The efficacy of the low FODMAP diet has been extensively studied, particularly in IBS patients, where it has shown significant symptom improvement. Implementation of the diet involves three phases: elimination, reintroduction, and maintenance, with guidance from a trained dietitian being crucial for proper execution. Despite its effectiveness, the diet presents challenges such as complexity, dedication required, difficulty in social situations, potential nutritional deficiencies, and lack of long-term efficacy studies.

If it does not work, then it's not for you. If you prefer alternatives to the low FODMAP diet, options like the modified NICE diet and other diets are available. Remember that you should seek medical advice before committing to any diet and make sure that you are professionally monitored.

References

  1. Kunzah Syed, Iswara K. Low-fodmap diet. In: StatPearls [Internet]. Treasure Island (FL): StatPearls Publishing; 2024 [cited 2024 Feb 4]. Available from: http://www.ncbi.nlm.nih.gov/books/NBK562224/
  2. Iacovou M, Tan V, Muir JG, Gibson PR. The low fodmap diet and its application in East and Southeast Asia. J Neurogastroenterol Motil. 2015 Oct 1;21(4):459–70. Available from: https://pubmed.ncbi.nlm.nih.gov/26350937/.
  3. Bellini M, Tonarelli S, Nagy AG, Pancetti A, Costa F, Ricchiuti A, et al. Low fodmap diet: evidence, doubts, and hopes. Nutrients [Internet]. 2020 Jan 4 [cited 2024 Feb 6];12(1):148. Available from: https://www.ncbi.nlm.nih.gov/pmc/articles/PMC7019579/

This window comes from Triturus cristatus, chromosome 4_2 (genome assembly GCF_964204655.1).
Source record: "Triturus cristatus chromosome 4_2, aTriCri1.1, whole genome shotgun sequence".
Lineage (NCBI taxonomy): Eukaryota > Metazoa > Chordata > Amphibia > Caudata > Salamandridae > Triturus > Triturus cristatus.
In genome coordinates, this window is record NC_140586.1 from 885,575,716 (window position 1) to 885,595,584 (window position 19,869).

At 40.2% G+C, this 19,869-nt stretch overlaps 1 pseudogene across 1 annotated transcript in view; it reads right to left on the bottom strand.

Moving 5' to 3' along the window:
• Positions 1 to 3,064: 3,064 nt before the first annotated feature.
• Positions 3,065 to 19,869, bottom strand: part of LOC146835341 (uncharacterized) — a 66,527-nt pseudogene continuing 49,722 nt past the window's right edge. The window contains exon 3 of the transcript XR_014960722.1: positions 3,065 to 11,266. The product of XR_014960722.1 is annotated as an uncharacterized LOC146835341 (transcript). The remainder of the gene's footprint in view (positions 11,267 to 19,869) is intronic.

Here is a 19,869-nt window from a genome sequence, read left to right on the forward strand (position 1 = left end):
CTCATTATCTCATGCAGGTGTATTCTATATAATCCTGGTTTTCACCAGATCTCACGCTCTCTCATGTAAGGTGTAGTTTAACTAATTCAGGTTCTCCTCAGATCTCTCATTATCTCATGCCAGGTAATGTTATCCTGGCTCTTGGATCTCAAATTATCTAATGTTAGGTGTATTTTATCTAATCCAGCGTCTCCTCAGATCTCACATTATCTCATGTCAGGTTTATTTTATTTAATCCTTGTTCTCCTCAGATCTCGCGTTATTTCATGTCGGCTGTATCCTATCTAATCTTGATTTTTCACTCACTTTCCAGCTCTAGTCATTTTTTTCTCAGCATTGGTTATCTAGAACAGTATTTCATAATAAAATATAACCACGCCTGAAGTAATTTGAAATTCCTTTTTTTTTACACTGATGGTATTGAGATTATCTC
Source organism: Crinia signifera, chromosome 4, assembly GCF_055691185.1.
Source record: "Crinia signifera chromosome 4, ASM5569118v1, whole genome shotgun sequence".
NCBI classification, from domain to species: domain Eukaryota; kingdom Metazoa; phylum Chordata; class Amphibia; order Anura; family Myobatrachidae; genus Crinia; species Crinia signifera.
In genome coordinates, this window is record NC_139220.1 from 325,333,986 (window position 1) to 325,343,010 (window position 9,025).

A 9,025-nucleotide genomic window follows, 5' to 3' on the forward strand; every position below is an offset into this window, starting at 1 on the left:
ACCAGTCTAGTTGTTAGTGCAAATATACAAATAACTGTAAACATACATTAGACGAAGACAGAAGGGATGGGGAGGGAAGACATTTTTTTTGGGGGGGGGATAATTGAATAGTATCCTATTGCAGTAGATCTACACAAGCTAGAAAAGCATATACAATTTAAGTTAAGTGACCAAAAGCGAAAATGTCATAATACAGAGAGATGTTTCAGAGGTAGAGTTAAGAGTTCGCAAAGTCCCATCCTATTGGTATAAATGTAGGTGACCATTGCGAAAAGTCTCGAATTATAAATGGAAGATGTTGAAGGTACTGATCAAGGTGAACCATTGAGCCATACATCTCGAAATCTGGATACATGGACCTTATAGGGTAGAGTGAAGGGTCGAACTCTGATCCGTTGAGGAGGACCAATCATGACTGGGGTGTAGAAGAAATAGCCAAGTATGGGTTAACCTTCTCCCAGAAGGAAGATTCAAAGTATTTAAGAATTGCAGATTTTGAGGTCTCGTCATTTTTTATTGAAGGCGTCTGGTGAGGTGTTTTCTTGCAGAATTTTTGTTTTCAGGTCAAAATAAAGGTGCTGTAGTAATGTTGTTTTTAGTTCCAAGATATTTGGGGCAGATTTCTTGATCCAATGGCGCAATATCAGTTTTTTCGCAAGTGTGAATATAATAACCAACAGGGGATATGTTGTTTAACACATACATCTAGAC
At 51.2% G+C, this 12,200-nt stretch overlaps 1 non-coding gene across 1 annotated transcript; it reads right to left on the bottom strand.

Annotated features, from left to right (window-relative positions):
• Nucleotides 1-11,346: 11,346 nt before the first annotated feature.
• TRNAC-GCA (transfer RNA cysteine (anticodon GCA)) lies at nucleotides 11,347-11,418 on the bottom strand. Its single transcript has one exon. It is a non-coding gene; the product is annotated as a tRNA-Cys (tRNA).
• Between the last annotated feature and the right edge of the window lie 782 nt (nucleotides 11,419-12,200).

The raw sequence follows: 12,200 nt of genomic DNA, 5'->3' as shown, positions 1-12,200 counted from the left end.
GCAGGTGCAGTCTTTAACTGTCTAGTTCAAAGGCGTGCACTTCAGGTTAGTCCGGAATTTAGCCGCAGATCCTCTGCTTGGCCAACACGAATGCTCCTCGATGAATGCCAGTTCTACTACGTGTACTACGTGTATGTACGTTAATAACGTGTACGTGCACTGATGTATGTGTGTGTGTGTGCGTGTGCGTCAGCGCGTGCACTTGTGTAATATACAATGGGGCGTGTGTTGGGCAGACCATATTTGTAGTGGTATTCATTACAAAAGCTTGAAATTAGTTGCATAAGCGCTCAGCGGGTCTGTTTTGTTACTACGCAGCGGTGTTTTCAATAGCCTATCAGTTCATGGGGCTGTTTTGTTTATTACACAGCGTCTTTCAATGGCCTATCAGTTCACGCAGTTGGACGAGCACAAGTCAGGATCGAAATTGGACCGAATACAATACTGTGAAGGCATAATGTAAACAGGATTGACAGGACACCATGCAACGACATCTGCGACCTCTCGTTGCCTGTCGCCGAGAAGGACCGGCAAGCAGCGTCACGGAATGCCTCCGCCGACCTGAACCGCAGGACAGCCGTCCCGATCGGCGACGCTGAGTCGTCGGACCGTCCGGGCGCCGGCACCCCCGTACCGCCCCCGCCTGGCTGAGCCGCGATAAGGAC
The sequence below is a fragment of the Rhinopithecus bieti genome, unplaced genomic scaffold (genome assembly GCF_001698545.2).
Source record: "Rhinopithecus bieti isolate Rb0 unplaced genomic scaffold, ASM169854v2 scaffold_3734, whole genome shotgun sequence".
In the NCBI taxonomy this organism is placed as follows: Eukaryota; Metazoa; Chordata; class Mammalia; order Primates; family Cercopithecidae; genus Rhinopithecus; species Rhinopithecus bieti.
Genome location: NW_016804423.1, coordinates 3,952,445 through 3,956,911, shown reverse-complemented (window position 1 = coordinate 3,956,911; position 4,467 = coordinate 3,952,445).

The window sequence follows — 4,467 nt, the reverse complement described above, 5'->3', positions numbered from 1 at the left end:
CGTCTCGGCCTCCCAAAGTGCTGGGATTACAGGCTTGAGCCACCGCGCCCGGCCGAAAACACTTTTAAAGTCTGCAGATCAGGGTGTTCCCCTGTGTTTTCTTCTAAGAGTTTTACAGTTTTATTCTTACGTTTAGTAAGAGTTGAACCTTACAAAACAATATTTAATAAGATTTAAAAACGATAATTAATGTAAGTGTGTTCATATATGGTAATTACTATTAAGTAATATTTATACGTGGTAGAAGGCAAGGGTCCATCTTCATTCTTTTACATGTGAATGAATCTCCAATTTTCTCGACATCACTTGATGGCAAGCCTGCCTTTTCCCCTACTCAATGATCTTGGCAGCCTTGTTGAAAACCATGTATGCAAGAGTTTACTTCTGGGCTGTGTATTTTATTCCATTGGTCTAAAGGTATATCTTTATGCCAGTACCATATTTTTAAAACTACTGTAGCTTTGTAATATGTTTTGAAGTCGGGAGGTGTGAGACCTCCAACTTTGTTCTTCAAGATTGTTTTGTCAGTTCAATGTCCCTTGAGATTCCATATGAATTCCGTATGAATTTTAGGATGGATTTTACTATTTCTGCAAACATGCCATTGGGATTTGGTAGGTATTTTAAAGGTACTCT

4. Wu J, Masuy I, Biesiekierski JR, Fitzke HE, Parikh C, Schofield L, et al. Gut‐brain axis dysfunction underlies FODMAP-induced symptom generation in irritable bowel syndrome. Aliment Pharmacol Ther [Internet]. 2022 Mar [cited 2024 Feb 6];55(6):670–82. Available from: https://onlinelibrary.wiley.com/doi/10.1111/apt.16812
  5. Stasi C, editor. The complex interplay between gut-brain, gut-liver, and liver-brain axes. London: Academic Press; 2021. 247.  Available from: https://shop.elsevier.com/books/the-complex-interplay-between-gut-brain-gut-liver-and-liver-brain-axes/stasi/978-0-12-821927-0
  6. Gibson PR. History of the low FODMAP diet. J of Gastro and Hepatol [Internet]. 2017 Mar [cited 2024 Feb 7];32(S1):5–7. Available from: https://onlinelibrary.wiley.com/doi/10.1111/jgh.13685
  7. El-Salhy M, Patcharatrakul T, Gonlachanvit S. The role of diet in the pathophysiology and management of irritable bowel syndrome. Indian J Gastroenterol [Internet]. 2021 [cited 2024 Feb 7];40(2):111–9. Available from: https://www.ncbi.nlm.nih.gov/pmc/articles/PMC8187226/